It was an electrifying moment at last week's Golden Globes when Oprah Winfrey put the spotlight on a black woman from Alabama named Recy Taylor. In 1944, as she was coming home from church, Recy Taylor was kidnapped and raped by six white men. They left her blindfolded by the side of the road and threatened to kill her if she told anyone what had happened. She did anyway. Nevertheless, justice was never served.
Danielle McGuire teaches history at Wayne State University and is the author of the book, At the Dark End of the Street: Black Women, Rape and Resistance. She joined Stateside to discuss the story of Recy Taylor and the history of racial and sexual violence in the United States.
Listen to the full conversation above, or read highlights below.
Rosa Parks investigates Recy Taylor case
“The NAACP in Montgomery heard about what happened. They sent their very best investigator to figure out what was going on, and that was Rosa Parks. It was eleven years before the bus boycott, but Rosa Parks was secretary of the Montgomery NAACP, and what that really meant was that she was a field secretary. Her job was to go around the state and investigate crimes against African Americans and to do a kind of triage to determine which cases the NAACP could make a case out of or could launch into a national movement. And that’s what they decided to do with the Recy Taylor case.”
“There were two grand jury hearings, one that was in the fall of 1944, shortly after the assault. But none of the all-white, all-male Henry County grand jurors were willing to indict Taylor’s assailants.
“Then a pressure campaign started, formed by the committee for equal justice for Mrs. Recy Taylor, which Mrs. Parks helped to found. It was linked and organized by African American groups all around Alabama and then all around the country…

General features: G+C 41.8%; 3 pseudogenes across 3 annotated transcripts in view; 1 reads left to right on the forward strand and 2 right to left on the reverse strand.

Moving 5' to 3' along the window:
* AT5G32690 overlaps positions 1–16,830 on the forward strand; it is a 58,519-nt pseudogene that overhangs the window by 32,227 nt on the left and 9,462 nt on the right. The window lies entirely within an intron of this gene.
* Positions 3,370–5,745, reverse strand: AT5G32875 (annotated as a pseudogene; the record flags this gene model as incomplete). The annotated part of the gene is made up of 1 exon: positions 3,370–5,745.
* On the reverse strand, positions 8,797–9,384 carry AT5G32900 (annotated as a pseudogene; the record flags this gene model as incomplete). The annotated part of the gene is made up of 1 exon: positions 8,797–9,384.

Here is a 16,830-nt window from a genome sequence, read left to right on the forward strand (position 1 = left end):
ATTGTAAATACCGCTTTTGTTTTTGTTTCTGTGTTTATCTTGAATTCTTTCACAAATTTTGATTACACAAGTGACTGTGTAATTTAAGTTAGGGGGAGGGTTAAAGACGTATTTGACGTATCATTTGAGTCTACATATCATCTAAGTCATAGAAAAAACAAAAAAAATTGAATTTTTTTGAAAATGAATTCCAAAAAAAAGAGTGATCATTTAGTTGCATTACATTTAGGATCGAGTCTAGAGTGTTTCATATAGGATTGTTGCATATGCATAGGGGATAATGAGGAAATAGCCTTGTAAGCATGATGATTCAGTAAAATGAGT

“So the governor sent his own private investigators to Abbeville… What they realized was that [the assailants] were guilty… The investigators found out that the county had blocked any kind of movement toward justice… The governor ordered a second grand jury hearing, but once again, those same Henry County grand jurors refused to indict the assailants."
“Countless Recy Taylors”: Rape as a tool of white supremacy
“From slavery through the better part of the twentieth century, white men abducted and assaulted black women with alarming regularity, and all too often with impunity. What happened with Recy Taylor was sadly all too common.”
“Rape is a weapon of war, and it’s a weapon of terror. So rape was used in many ways throughout the Reconstruction period and through the period where white supremacists overthrew state governments and took power back. Rape was a way to intimidate families, it was a way to overpower families, to assert white superiority and white supremacy.”
“A healthy dose of self-awareness”: On being a white woman studying black history
“As a white woman, [my responsibility] is to tell the truth about the past. It’s to have a healthy dose of self-awareness about being white and telling those stories, always being sure to remember that these are not my stories, but that I am using my privilege to provide a platform so that other people’s stories can be heard.
“I think that those of us who have privilege and power—like Oprah Winfrey did at the Golden Globes—we need to use that privilege and power to let other people hear, and to see, and to understand that there are many people among us who are marginalized by their race, by their class, by their physical ability, by their sexuality, who don’t get the same kind of attention and protection."